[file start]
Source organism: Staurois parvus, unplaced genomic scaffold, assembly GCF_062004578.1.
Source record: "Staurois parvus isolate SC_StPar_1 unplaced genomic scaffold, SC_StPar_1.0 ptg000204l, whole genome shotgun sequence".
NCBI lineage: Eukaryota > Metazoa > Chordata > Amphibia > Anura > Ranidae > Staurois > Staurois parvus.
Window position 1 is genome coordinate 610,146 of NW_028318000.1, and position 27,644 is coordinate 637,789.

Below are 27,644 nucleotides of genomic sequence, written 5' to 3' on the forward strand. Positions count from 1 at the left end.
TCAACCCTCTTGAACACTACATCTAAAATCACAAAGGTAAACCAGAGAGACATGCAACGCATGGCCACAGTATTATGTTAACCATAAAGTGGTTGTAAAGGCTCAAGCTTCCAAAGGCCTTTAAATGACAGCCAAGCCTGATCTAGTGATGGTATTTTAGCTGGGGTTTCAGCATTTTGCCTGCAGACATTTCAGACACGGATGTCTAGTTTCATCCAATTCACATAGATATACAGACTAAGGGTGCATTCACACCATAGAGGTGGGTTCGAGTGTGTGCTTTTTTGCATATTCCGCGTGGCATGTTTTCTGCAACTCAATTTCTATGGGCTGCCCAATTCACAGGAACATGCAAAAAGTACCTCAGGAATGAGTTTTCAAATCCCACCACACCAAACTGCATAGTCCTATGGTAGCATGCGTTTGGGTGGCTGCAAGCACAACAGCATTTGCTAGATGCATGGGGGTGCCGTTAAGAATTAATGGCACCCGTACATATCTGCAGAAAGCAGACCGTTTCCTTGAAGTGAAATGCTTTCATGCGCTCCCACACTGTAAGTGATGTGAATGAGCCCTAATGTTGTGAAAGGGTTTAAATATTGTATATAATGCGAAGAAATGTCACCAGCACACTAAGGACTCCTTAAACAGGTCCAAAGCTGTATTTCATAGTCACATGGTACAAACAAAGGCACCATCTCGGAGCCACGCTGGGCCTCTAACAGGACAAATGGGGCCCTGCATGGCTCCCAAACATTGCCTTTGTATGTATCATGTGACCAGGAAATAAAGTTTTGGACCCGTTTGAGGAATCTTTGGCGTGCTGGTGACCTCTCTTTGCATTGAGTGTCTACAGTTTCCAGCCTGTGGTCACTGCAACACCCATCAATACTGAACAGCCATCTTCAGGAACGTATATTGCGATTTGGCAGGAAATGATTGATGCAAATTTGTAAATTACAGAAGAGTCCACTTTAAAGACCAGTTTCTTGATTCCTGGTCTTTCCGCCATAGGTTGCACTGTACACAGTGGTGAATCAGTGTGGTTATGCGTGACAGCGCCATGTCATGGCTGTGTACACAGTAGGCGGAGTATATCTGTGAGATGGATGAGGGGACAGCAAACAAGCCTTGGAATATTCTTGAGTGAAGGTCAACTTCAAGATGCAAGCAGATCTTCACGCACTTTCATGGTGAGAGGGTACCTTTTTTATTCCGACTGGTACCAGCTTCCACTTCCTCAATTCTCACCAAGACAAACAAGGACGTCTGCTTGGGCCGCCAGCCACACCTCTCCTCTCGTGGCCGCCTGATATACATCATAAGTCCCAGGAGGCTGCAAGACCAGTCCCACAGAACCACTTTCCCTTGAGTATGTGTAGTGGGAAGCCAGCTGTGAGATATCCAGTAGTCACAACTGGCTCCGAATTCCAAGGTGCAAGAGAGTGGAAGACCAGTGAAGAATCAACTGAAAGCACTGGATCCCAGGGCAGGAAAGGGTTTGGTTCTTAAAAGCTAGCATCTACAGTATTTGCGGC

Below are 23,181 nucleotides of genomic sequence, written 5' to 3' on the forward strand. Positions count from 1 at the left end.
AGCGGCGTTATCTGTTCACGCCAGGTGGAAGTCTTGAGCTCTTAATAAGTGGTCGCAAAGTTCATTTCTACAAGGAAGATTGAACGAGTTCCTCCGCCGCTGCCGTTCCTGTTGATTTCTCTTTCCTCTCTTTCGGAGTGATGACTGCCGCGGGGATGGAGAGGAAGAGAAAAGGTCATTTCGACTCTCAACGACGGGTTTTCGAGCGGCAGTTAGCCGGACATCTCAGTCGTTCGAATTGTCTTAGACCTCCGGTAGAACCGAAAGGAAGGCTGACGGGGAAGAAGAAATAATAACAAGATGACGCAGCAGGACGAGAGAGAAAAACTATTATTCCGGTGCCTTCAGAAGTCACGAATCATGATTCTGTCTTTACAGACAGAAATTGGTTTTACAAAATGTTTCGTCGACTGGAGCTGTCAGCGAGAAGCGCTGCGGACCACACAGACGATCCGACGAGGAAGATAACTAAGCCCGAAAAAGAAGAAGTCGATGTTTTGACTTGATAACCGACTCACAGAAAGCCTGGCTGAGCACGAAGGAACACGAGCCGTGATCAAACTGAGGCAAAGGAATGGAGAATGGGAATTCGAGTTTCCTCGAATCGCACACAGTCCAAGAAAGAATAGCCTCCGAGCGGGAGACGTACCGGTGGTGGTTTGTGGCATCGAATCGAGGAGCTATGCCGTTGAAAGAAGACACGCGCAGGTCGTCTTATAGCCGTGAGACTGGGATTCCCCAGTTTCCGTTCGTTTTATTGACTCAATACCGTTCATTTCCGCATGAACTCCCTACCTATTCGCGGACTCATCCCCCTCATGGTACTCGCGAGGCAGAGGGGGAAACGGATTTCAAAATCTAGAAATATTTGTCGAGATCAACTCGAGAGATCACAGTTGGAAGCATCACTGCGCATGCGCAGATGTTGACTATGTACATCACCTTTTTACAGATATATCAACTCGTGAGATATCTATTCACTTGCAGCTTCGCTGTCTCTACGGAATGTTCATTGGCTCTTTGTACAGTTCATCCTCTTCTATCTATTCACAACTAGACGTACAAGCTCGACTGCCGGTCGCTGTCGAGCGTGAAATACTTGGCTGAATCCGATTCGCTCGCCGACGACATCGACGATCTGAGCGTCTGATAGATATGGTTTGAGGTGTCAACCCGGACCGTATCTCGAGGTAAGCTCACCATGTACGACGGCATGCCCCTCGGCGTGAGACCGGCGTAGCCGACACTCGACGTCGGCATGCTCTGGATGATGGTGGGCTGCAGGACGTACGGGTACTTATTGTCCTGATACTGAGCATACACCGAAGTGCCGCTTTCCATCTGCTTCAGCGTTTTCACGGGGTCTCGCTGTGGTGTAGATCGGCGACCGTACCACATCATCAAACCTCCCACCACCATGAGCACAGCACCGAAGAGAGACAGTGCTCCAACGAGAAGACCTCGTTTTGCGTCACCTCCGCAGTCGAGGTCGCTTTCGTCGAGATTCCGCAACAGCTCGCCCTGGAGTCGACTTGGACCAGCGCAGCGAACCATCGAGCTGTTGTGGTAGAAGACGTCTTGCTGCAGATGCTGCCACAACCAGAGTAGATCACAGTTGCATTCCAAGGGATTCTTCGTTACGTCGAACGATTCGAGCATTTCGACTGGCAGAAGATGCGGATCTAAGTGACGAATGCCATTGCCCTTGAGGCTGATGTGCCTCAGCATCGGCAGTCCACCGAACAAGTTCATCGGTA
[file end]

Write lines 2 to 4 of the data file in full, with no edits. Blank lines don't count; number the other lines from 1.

Source record: "Staurois parvus isolate SC_StPar_1 unplaced genomic scaffold, SC_StPar_1.0 ptg000204l, whole genome shotgun sequence".
NCBI lineage: Eukaryota > Metazoa > Chordata > Amphibia > Anura > Ranidae > Staurois > Staurois parvus.
Window position 1 is genome coordinate 610,146 of NW_028318000.1, and position 27,644 is coordinate 637,789.